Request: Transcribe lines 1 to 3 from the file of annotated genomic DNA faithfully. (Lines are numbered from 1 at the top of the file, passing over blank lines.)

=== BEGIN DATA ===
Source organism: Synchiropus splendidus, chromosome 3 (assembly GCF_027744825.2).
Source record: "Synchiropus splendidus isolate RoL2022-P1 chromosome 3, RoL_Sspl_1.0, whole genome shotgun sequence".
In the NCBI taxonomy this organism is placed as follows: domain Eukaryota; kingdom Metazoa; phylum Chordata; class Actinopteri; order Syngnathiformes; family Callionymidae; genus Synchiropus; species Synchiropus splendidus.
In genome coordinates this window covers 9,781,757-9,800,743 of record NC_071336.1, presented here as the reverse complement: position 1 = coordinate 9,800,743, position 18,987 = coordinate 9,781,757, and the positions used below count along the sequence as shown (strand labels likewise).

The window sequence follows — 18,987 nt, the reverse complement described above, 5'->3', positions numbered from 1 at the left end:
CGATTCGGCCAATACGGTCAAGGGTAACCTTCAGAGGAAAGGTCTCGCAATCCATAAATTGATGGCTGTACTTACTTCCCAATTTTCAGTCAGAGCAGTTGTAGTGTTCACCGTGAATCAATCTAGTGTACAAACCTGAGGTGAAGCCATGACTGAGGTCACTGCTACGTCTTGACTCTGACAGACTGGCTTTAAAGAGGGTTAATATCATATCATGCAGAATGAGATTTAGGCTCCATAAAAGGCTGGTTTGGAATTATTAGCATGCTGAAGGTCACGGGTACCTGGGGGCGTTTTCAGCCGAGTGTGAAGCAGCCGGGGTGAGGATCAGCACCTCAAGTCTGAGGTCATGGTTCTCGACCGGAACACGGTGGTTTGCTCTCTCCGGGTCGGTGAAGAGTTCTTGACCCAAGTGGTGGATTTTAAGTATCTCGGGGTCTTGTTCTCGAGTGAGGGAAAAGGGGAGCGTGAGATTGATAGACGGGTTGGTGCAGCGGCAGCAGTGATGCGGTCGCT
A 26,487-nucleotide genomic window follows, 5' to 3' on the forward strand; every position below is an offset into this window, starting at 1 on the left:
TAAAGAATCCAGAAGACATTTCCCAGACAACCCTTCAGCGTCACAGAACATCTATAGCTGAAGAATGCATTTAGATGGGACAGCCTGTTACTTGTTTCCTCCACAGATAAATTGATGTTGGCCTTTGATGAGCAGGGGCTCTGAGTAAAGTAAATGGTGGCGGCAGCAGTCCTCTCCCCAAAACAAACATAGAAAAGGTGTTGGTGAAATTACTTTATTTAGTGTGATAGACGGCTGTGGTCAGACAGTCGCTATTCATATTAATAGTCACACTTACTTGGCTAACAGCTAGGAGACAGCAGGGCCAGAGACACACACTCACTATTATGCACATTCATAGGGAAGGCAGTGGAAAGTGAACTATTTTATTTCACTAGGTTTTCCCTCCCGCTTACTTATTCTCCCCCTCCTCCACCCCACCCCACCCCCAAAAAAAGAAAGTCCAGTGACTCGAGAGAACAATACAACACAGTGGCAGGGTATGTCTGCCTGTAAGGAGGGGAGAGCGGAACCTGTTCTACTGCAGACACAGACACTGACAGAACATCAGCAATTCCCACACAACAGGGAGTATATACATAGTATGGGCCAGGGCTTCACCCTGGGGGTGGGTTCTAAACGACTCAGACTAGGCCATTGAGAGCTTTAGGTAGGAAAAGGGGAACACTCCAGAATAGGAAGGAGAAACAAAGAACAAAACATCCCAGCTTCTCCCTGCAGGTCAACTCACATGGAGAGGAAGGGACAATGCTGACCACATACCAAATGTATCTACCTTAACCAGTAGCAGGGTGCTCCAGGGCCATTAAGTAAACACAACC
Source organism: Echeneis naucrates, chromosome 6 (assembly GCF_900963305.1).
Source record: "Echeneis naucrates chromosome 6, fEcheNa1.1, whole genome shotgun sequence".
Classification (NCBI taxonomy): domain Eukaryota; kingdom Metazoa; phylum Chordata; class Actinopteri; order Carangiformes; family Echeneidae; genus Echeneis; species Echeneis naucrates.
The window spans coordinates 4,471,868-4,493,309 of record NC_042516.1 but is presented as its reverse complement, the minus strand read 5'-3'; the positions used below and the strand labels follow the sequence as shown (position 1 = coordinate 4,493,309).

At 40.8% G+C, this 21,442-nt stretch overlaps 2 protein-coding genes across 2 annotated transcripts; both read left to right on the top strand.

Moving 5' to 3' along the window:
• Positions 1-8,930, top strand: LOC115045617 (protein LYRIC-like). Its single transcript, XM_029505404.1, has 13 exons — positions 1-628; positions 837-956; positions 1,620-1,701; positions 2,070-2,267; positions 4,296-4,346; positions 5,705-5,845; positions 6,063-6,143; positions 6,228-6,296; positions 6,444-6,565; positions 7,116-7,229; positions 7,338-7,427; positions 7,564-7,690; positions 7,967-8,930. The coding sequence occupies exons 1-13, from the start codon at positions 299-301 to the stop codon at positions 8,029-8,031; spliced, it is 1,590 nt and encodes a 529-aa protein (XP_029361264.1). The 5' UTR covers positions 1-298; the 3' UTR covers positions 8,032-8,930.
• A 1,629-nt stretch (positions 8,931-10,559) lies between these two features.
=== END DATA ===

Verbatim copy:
Source organism: Synchiropus splendidus, chromosome 3 (assembly GCF_027744825.2).
Source record: "Synchiropus splendidus isolate RoL2022-P1 chromosome 3, RoL_Sspl_1.0, whole genome shotgun sequence".
In the NCBI taxonomy this organism is placed as follows: domain Eukaryota; kingdom Metazoa; phylum Chordata; class Actinopteri; order Syngnathiformes; family Callionymidae; genus Synchiropus; species Synchiropus splendidus.